Reviews of The Juggler’s Children

FINALIST 2013 – Governor General’s Literary Award for Non-Fiction
FINALIST 2014 – BC National Award for Canadian Non-Fiction
LONGLISTED 2014 – RBC Taylor Prize
NATIONAL BESTSELLER

“Carolyn Abraham’s stunner of a book about tracing her family’s history through DNA analysis… The Juggler’s Children is many things, each one spellbinding: a thrillerish quest for origins, a continent-spanning travelogue and an eye-opening foray into the annals and ethics of genetic science.” Read full review

Emily Donaldson, reviewer for The Globe and Mail, April 2013

“The Juggler’s Children is a perfect match of memoir and journalism. The personal story happens to be the very subject of the investigation, and the memoir benefits from a larger context. Abraham writes with ease and humour, undaunted by complexity, and the narrative unfolds like a detective story.”

Susan Crean, Literary Review of Canada, April 2013

“Carolyn’s family history turns out to be quite romantic and mysterious. You will learn about DNA testing (but not in a dry way), and some history of India, China, Jamaica and England. Even though it’s non-fiction, this book is written like a fluent, page-turning, exotic novel.” Read full review and hear radio interview

Justine Lewkowicz, CFRB Radio

“With an irreverent sense of humour and the smarts of an experienced medical-science journalist, Abraham describes how questions about her ancestry had gnawed at her since childhood, when she was “a brown girl with a Jewish last name who went to the Catholic school”…And what her genes wind up revealing—about not only her own background but everyone else’s—is richer than any tall family tale.” Read full review

Bryan Lynch, Straight.com, March 2013

“Indeed, DNA can provide a window into where you might come from, but it takes a lot more than genetics to define who you are. The Juggler’s Children is a fascinating tale of truth, lies, perception and, ultimately, family.” Read full review

Deborah Bowers, Winnipeg Free Press, April 2013

“Abraham is a skilled writer who blends the personal narrative and scientific writing flawlessly, making this book accessible to all who read it.  It will definitely have you wondering about the stories behind your family and the ties that connect us throughout the world.” Read full review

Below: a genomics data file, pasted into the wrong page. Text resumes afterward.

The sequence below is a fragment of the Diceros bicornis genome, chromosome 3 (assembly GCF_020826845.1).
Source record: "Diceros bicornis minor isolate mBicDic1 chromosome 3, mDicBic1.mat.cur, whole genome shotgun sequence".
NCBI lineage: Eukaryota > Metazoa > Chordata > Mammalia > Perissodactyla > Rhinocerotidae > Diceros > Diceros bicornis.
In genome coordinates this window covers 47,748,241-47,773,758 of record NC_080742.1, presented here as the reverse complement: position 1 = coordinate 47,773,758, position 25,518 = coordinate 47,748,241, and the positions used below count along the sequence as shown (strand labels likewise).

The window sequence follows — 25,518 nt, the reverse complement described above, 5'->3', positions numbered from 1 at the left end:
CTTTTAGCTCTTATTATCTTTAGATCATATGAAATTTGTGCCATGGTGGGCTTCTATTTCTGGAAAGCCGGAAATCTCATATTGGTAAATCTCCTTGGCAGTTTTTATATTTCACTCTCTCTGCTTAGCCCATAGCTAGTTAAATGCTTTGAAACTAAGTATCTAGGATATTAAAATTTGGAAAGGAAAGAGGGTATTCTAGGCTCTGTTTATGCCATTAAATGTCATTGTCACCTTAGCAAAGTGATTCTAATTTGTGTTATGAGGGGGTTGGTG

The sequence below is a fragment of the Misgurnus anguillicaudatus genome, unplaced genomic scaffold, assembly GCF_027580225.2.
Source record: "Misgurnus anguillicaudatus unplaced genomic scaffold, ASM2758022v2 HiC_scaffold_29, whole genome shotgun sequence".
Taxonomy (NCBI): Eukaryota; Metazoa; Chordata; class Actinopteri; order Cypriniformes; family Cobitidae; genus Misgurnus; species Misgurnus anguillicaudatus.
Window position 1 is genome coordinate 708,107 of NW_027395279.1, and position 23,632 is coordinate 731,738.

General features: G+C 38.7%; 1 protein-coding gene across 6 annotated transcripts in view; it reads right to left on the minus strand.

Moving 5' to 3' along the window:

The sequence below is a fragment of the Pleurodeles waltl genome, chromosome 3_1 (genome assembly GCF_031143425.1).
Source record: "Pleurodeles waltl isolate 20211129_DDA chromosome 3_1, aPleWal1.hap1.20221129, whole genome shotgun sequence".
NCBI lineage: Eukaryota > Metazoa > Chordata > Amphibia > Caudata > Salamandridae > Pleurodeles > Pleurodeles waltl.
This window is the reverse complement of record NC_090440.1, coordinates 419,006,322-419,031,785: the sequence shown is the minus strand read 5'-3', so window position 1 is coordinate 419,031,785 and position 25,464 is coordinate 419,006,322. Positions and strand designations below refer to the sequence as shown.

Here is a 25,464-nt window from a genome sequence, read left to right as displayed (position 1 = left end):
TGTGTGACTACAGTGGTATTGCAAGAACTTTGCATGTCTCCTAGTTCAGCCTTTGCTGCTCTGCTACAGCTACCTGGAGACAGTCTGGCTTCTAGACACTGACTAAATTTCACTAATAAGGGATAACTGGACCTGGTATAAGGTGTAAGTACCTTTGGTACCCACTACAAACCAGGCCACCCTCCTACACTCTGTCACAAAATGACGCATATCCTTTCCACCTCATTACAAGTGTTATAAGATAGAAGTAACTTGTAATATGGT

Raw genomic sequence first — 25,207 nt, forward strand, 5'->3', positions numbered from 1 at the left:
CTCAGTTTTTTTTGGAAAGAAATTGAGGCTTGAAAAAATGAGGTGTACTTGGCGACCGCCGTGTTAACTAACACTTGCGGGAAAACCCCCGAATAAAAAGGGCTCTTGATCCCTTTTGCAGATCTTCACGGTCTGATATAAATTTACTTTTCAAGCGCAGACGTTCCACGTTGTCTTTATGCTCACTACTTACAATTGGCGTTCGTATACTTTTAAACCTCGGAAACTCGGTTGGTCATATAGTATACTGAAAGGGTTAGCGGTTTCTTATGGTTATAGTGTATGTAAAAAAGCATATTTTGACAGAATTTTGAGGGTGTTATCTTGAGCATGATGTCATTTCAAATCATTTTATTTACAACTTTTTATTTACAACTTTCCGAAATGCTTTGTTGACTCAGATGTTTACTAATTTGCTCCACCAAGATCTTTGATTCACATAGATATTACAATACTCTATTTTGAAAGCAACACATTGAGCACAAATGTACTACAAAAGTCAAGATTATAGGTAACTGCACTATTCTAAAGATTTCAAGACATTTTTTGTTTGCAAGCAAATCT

Shan, Curled Up With a Good Book and a Cup of Tea! Blog

“It is, by turns, a detective story, a primer on the science of the human genome, and a revealing family portrait. Abraham’s willingness to transparently document the entire process, with all its failures and red herrings, makes for a visceral, almost voyeuristic read…This highly personal story not only entertains and informs, it forces us to ask ourselves some very basic and universal questions about the nature of identity.” Read full review

Jan Dutkiewicz, Quill & Quire, March 2013

“I had to remind myself from time to time that this is not a work of fiction, Carolyn Abraham proves to be a very gifted storyteller. Informative on genealogy and genetics (due to the human need of wanting not to be so lonely; while finding unexpected roots around the globe) “The Juggler’s Children” is also peppered with history information of the diverse places that the author’s ancestors come from – India, Jamaica, China. At times humorous or sentimental, the search for the Juggler and the Captain grandfathers and their origins makes for a very entertaining read.”

From a review by avid book reader Danusia @ Goodreads.com

“Wow. I loved The Juggler’s Children by Carolyn Abraham.I must say that the reason this book is so great is because Abraham is a wonderful storyteller. Normally, listening to someone go on about the ins and outs of their family history can be a little on the dull side – especially when it gets into DNA testing. But someone how Abraham has managed to weave the most captivating story out of this. Her turns of phrase are remarkable and with every page and chapter of this genealogical caper I wanted to read more. When it came to explaining the intricacies of DNA testing, Abraham makes that interesting and understandable.” Read full review

Tanya Boughtflower

52 Weeks or Bust

“Abraham’s research involved more than scraping buccal cells off the inside of her cheek — and those of her relatives — and sending the cells to a lab for testing. She also travelled, with her husband and other family members, as far away as India and Jamaica, where she did interviews and examined records. Though this book is built around science, it’s the personal experiences and relationships Abraham describes that will remain with readers.” Read full review

Monique Polak, Montreal Gazette, April 2013

“The Juggler’s Children is exciting, often funny and moving. It also raises important questions about the ethical dangers of widespread genetic testing — of the attitude that “if we have the know-how, we have the right to know”— and about the implications of digging up human remains to satisfy scientific curiosity or simply to identify a possible relative.”

Read full review (it’s the second one on the page)

Nick Walker, Canadian Geographic, April 2013

rushessays.com